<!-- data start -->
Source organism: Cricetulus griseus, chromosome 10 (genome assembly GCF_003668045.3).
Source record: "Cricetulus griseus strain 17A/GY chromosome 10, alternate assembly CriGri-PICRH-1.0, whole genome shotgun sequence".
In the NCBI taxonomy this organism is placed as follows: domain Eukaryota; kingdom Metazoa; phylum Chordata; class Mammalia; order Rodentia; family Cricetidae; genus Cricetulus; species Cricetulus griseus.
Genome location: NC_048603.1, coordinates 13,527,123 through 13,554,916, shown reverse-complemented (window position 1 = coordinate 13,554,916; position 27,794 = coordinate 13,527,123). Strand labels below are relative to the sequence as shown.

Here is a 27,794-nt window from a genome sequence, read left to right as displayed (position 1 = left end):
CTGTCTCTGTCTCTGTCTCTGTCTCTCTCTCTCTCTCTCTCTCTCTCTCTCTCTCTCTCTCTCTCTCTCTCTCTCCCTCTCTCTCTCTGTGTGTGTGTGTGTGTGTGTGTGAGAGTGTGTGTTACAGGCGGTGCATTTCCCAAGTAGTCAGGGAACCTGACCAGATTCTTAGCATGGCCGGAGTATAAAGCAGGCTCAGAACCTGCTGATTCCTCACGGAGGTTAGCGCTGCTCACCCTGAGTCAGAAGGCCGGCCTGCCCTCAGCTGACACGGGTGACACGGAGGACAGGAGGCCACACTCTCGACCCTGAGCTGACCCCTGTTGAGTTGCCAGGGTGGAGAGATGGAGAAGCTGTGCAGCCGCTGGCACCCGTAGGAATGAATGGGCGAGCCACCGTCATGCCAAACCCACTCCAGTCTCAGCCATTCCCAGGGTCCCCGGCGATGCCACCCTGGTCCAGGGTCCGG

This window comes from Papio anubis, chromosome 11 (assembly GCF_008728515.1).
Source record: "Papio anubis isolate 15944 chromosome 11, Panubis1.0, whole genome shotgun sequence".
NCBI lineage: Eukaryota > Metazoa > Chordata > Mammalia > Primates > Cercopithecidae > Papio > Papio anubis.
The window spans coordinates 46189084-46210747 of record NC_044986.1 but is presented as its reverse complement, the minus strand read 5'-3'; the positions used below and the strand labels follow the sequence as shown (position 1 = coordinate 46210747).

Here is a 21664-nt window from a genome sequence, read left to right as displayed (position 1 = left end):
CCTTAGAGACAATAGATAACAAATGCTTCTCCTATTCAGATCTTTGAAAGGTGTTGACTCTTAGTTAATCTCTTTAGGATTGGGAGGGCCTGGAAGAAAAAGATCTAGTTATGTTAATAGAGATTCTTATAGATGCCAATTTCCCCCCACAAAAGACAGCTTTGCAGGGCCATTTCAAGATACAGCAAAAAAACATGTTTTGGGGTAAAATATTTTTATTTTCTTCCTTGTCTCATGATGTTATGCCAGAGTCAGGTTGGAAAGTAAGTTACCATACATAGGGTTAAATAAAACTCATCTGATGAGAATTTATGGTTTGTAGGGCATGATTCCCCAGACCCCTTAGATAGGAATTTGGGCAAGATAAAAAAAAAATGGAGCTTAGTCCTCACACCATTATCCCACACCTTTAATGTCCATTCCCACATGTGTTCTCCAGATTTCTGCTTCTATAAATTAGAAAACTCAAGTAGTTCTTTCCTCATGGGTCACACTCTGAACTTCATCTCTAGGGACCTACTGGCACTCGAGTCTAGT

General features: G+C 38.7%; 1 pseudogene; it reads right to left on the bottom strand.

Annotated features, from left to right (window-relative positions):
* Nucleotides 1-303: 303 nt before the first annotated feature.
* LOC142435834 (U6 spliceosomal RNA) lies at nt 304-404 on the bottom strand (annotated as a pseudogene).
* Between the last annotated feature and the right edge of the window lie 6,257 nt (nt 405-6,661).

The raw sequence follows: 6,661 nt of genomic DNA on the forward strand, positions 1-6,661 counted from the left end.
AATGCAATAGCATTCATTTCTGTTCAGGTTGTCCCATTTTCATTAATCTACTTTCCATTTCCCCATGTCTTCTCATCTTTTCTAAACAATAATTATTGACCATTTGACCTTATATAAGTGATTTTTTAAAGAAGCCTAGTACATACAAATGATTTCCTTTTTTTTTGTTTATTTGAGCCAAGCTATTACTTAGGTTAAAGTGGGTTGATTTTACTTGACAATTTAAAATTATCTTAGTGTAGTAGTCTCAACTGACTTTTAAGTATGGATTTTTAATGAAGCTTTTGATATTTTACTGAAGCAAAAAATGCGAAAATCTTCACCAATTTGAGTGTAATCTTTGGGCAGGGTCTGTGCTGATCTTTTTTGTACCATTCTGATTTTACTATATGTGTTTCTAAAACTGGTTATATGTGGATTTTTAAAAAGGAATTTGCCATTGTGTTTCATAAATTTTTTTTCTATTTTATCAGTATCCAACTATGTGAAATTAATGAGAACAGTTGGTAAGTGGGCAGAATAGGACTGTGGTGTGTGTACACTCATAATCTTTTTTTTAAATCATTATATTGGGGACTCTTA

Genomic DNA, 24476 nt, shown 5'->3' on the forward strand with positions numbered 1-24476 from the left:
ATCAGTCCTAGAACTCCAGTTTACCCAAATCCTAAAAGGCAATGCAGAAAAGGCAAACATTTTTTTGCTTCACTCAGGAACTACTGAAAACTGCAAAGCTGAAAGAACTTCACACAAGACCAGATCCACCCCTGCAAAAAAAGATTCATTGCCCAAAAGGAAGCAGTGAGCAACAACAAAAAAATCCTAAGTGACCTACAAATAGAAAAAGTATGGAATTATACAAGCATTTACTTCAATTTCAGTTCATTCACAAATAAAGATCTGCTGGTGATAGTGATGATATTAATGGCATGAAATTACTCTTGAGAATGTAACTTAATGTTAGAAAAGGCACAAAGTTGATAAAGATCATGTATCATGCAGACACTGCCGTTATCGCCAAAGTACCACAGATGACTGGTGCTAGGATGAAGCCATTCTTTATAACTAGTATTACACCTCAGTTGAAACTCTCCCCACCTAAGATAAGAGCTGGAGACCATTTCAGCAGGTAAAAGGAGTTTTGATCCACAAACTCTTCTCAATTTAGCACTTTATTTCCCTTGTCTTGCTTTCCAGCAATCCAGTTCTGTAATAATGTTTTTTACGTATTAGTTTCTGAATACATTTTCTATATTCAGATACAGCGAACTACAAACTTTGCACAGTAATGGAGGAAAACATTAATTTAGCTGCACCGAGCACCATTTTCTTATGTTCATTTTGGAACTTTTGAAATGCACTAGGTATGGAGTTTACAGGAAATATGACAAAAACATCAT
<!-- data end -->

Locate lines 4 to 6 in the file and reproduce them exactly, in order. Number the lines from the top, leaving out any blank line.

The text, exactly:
Genome location: NC_048603.1, coordinates 13,527,123 through 13,554,916, shown reverse-complemented (window position 1 = coordinate 13,554,916; position 27,794 = coordinate 13,527,123). Strand labels below are relative to the sequence as shown.

Here is a 27,794-nt window from a genome sequence, read left to right as displayed (position 1 = left end):
CTGTCTCTGTCTCTGTCTCTGTCTCTCTCTCTCTCTCTCTCTCTCTCTCTCTCTCTCTCTCTCTCTCTCTCTCTCCCTCTCTCTCTCTGTGTGTGTGTGTGTGTGTGTGTGAGAGTGTGTGTTACAGGCGGTGCATTTCCCAAGTAGTCAGGGAACCTGACCAGATTCTTAGCATGGCCGGAGTATAAAGCAGGCTCAGAACCTGCTGATTCCTCACGGAGGTTAGCGCTGCTCACCCTGAGTCAGAAGGCCGGCCTGCCCTCAGCTGACACGGGTGACACGGAGGACAGGAGGCCACACTCTCGACCCTGAGCTGACCCCTGTTGAGTTGCCAGGGTGGAGAGATGGAGAAGCTGTGCAGCCGCTGGCACCCGTAGGAATGAATGGGCGAGCCACCGTCATGCCAAACCCACTCCAGTCTCAGCCATTCCCAGGGTCCCCGGCGATGCCACCCTGGTCCAGGGTCCGG